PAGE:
Sikhs Protest New Indian Agriculture Laws Outside the Indian Consulate in Houston

By Robert Downes

Houston: Demonstrators, mostly from the Sikh community, gathered to protest against several farm laws that change India’s agricultural system.

Sikhs in Houston are calling on the Indian government to end new agriculture laws that they say will cripple already meager profits for farmers in the country’s Punjab region.

On Monday, a few hundred people gathered outside the Indian embassy near Buffalo Bayou to criticize the new rules, which the Indian government passed in September as part of a broader effort to deregulate the nation’s massive agriculture sector.

But farmers — many of whom faced economic headwinds even before the Indian economy entered into a recession earlier this year — fear that the new policies will allow large companies to bully them into lower prices and, potentially, sales of their farms.

Particularly worrisome, demonstrators said, are changes to a minimum price point for the billions of dollars in products — namely rice and wheat — that the Indian government normally purchases from farmers each year.

Several hundred people gather to protest in front of the Consulate General of India, Monday, Dec. 7, 2020, in Houston. The demonstrators, many members of the Sikh community, gathered to protest against several farm laws that change India’s agricultural system. Similar protests are taking place in other cities.

The Indian government has defended the changes as necessary for the country’s “one market, one nation” strategy, and say that the reforms will give farmers more market choice and power.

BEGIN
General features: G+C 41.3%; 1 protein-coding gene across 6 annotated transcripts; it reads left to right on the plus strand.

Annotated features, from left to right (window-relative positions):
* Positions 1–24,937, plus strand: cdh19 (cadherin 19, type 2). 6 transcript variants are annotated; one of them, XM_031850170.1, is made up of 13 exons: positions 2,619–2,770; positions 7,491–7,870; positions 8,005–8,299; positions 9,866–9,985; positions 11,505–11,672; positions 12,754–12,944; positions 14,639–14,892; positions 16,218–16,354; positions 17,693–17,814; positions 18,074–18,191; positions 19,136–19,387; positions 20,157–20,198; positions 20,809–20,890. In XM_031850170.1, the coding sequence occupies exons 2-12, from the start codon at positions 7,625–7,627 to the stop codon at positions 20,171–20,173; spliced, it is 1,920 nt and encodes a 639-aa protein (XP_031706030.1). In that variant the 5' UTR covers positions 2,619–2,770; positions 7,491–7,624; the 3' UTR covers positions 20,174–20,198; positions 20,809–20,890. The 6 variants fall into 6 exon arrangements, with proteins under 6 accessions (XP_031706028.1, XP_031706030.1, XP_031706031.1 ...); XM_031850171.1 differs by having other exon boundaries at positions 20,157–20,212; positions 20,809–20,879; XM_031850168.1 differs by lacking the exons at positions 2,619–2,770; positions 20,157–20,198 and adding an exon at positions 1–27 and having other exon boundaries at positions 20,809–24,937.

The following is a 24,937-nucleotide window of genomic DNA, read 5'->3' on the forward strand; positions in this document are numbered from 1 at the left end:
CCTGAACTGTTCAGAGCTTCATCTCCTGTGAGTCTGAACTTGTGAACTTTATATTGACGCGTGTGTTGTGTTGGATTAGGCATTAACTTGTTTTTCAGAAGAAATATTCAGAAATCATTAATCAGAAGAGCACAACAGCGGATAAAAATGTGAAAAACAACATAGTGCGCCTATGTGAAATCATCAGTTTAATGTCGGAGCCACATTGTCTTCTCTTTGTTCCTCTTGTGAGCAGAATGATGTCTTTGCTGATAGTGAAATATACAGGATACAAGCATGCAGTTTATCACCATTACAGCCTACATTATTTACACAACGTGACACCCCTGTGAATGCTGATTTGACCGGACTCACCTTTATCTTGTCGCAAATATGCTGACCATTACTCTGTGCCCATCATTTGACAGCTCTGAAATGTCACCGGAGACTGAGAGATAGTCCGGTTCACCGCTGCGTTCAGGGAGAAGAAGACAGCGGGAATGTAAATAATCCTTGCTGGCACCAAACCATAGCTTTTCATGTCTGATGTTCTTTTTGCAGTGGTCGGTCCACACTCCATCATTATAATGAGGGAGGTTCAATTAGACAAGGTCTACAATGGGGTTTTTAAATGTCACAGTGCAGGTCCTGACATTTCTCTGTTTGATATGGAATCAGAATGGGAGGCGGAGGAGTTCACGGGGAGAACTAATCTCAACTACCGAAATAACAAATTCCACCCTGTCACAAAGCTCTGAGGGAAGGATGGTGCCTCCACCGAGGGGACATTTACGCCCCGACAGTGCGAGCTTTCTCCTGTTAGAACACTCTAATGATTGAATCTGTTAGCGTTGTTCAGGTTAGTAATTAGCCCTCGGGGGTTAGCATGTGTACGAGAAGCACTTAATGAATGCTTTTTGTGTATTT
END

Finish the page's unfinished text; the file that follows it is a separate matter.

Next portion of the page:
“The bills are addressing deficiencies that the farmers have spoken about before,” said Aseem Mahajan, consul general for India in Houston. “They give the farmers the freedom to sell their produce to who they want.”

Similar protests have occurred in multiple major American and Canadian cities in recent days and, in the Indian capital of New Delhi, demonstrators have been blocking major roads for the last 10 days. Talks between agricultural and government leaders are ongoing.

Taj Kaur, a 24-year-old whose parents farmed in India before immigrating to Houston, called the rules a “violation to human rights and the democracy of India.”

“Democracy is a government of the people, not a government of private corporations,” she said, adding that many farmers have long felt ignored by the Indian government despite helping sustain the country’s food supply as its population boomed past 1.3 billion people.

Some in the Monday crowd wore patches or held signs noting a wave of anti-Sikh violence that killed thousands in the Punjab region in 1984.

“This time we won’t be silent,” she said. “We will make sure the people of Punjab are heard in every part of the world.”

America is home to roughly a half-million Sikhs, whose faith is centered on justice and “love-inspired service,” and an estimated 15,000 to 20,000 live in the Houston area, according to the Sikh National Center.

Many protested Indian Prime Minister Narenda Modi’s trip to Houston last year amid his administrations violent crackdowns on Muslim rights in Kashmir.

Those protesting on Monday said they were doing so to protect the rights of all Indians, regardless of their faith.

“This is not about a Sikh agenda,” said Gurpreet Singh, a member of the Sikh Coalition, which organized the rally. “This is about Punjab and farmers.” — Houston Chronicle